Bank failures have been rare in recent years. Only four U.S. banks failed in 2019, and in 2018, not even one bank failed. Still, it’s smart to take precautions to make sure your bank deposits are fully protected.
There are two main types of deposit insurance:
— The Federal Deposit Insurance Corp. insures deposits at most banks.
— The National Credit Union Administration insures deposits at most credit unions.
[Read: Best Checking Accounts.]
How Does FDIC Coverage Work?
Deposits are insured up to $250,000 per depositor, per ownership category, per institution.
These examples illustrate how that works:
— You and your spouse have individual savings accounts at the same bank, each with $200,000 deposited. You’re fully insured because your accounts have different depositors — you and your spouse.
— You have two checking accounts at two different banks, each with $200,000 deposited. You’re fully insured because your accounts are at two different institutions.
— You have a personal account and a business account at the same bank, each with $200,000 deposited. You’re fully insured because your accounts are in different ownership categories — personal and business.
— You have two individual personal checking accounts at the same bank, each with $200,000 deposited. You’re insured only up to $250,000 because both of your accounts have the same depositor, ownership category and institution.
When it comes to living trusts, however, FDIC coverage is “calculated differently than most people expect,” says Stephen Reh, a financial advisor at Reh Wealth Advisors in San Dimas, California. The $250,000 limit applies “per beneficiary, per grantor.”
For example, if two spouses have two children and each parent has set up a trust for each child, coverage would extend to $2 million. The math is: $250,000 from the father for Child 1 and another $250,000 for Child 2, then $250,000 from the mother for Child 1 and another $250,000 for Child 2.
If you’re not sure whether your accounts are fully insured, check out the FDIC Electronic Deposit Insurance Estimator, or “Edie.”
[Read: Best Savings Accounts.]
How Can You Insure More Than $250,000?
The $250,000 limit may sound high, but there are some common situations when you may have more cash in a bank, such as if:
— You sold your home.
— You’re saving to buy a home.
— You received an inheritance.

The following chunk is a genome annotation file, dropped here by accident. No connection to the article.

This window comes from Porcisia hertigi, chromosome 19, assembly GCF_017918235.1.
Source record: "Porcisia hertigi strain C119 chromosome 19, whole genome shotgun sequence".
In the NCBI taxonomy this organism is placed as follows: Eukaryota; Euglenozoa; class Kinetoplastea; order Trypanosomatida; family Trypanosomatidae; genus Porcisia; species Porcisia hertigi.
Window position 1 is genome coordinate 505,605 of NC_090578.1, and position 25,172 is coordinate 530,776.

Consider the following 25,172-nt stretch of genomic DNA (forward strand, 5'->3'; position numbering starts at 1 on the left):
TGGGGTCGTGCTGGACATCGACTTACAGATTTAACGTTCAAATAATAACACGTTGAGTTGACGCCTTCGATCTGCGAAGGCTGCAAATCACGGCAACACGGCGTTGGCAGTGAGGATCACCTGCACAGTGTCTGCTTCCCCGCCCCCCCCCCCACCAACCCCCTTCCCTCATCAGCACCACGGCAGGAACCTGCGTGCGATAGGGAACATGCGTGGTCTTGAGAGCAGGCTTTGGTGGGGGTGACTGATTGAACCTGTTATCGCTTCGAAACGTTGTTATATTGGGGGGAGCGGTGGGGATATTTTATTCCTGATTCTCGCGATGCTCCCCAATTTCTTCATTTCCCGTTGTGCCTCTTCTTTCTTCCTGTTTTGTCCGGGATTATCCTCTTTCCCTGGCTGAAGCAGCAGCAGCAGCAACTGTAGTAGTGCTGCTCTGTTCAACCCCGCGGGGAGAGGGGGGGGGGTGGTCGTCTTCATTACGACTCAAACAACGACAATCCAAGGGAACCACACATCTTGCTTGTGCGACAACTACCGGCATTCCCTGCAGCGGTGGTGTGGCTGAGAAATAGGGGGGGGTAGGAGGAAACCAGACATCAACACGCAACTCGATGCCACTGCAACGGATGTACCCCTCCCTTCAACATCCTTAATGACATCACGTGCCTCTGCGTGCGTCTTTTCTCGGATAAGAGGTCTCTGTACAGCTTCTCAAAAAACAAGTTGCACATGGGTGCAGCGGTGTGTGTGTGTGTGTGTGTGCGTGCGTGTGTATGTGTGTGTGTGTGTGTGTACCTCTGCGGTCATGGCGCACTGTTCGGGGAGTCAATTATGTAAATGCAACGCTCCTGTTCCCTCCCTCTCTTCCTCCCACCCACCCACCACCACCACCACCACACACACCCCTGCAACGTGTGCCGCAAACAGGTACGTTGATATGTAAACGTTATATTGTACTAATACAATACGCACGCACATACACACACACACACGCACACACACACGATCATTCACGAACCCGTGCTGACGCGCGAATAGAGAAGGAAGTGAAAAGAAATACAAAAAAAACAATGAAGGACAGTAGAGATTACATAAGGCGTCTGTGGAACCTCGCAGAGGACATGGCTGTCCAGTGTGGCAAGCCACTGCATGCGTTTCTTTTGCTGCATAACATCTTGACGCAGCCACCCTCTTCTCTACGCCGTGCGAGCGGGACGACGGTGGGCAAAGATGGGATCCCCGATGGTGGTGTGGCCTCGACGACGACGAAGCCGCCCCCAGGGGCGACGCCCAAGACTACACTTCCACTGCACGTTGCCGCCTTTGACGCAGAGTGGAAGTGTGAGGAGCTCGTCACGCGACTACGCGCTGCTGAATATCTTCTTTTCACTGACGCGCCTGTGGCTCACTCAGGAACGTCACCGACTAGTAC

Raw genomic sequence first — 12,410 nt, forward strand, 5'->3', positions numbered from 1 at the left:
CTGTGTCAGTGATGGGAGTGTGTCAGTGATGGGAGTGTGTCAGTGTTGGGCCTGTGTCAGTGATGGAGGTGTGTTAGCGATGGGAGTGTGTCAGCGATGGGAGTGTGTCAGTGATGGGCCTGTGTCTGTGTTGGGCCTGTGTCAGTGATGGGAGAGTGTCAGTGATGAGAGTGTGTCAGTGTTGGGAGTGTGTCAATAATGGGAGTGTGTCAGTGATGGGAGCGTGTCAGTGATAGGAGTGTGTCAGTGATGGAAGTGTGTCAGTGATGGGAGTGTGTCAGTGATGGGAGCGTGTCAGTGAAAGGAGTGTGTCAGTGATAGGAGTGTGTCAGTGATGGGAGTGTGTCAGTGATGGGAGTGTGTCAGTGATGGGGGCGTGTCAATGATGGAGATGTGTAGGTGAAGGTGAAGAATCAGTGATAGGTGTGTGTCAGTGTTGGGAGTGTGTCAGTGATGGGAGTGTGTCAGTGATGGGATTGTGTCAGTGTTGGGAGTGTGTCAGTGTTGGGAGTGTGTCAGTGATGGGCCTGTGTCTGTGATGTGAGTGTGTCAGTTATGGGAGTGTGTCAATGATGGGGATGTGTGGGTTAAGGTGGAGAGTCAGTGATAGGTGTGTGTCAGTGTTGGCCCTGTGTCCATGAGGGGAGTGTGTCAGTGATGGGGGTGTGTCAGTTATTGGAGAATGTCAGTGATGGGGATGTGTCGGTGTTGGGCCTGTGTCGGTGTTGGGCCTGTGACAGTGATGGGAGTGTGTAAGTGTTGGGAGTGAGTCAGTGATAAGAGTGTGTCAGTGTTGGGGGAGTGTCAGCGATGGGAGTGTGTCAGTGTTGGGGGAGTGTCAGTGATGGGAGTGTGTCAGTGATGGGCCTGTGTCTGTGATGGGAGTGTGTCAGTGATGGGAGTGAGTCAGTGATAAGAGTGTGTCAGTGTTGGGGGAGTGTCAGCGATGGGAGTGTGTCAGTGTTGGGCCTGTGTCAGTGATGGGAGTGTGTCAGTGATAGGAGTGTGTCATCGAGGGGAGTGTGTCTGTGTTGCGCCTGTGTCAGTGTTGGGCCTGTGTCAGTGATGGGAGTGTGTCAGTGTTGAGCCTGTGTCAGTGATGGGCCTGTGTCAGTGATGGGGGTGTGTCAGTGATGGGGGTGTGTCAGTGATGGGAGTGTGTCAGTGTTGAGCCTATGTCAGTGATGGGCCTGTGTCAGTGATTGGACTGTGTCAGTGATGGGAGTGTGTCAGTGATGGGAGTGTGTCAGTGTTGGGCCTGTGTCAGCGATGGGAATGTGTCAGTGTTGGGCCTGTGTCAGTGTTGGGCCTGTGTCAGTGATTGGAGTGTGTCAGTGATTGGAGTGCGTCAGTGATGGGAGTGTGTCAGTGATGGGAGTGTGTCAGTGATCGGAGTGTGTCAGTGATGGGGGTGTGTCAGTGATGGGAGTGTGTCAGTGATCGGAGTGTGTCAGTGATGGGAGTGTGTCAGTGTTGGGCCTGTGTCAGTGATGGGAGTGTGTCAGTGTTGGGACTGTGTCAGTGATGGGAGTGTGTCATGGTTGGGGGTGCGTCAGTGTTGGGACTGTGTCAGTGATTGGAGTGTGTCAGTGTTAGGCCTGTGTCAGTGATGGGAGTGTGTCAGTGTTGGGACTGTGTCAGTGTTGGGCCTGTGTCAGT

— You own a business.
— You sold a business.
— You’re repositioning investments before retirement.
— You’re retired.
— You have trust accounts.
Here are four ways you may be able to insure more than $250,000 in deposits:
— Open accounts at more than one institution. This strategy works as long as the two institutions are distinct. To confirm that, check their FDIC certificate numbers, which are unique to each bank.
— Open accounts in different ownership categories. Examples of categories include single, joint, retirement account, trust, business, employee benefit plan and government. Accounts may need to meet certain requirements to be covered.
— Use a network. Networks are designed to help depositors insure large sums, such as the Certificate of Deposit Account Registry Service, which divides big deposits into smaller certificates of deposit at FDIC-insured banks; the CDC Deposits Corp., which divides large deposits into money market accounts at FDIC-insured community banks; and a MaxMyInterest checking account, which allocates deposits among FDIC-insured banks to try to maximize interest earnings. These services may involve fees.
— Open a brokerage deposit account.
Most large brokerage companies offer FDIC-insured bank accounts.
“An FDIC brokerage cash account will keep your money federally insured, and since it’s linked with a brokerage house, you can easily execute trades into the market,” says Elliot J. Pepper, co-founder and certified financial planner at Northbrook Financial in Baltimore.
The Securities Investor Protection Corp. insures securities held in investment accounts up to $500,000 with a $250,000 limit for cash. This insurance doesn’t protect you from investment losses, but it steps in if your brokerage company fails.
“Most brokerage accounts will often offer additional coverage,” says Chris Struckhoff, founder and CEO at Lionheart Capital Management in Irvine, California.
[Read: Best CD Rates.]
Consider Where You’re Putting Your Money
FDIC-insured accounts keep your money safe, but typically don’t pay much interest. If you’re seeking a higher return, you may want to consider investment opportunities that sacrifice some safety for the prospect of a larger reward.
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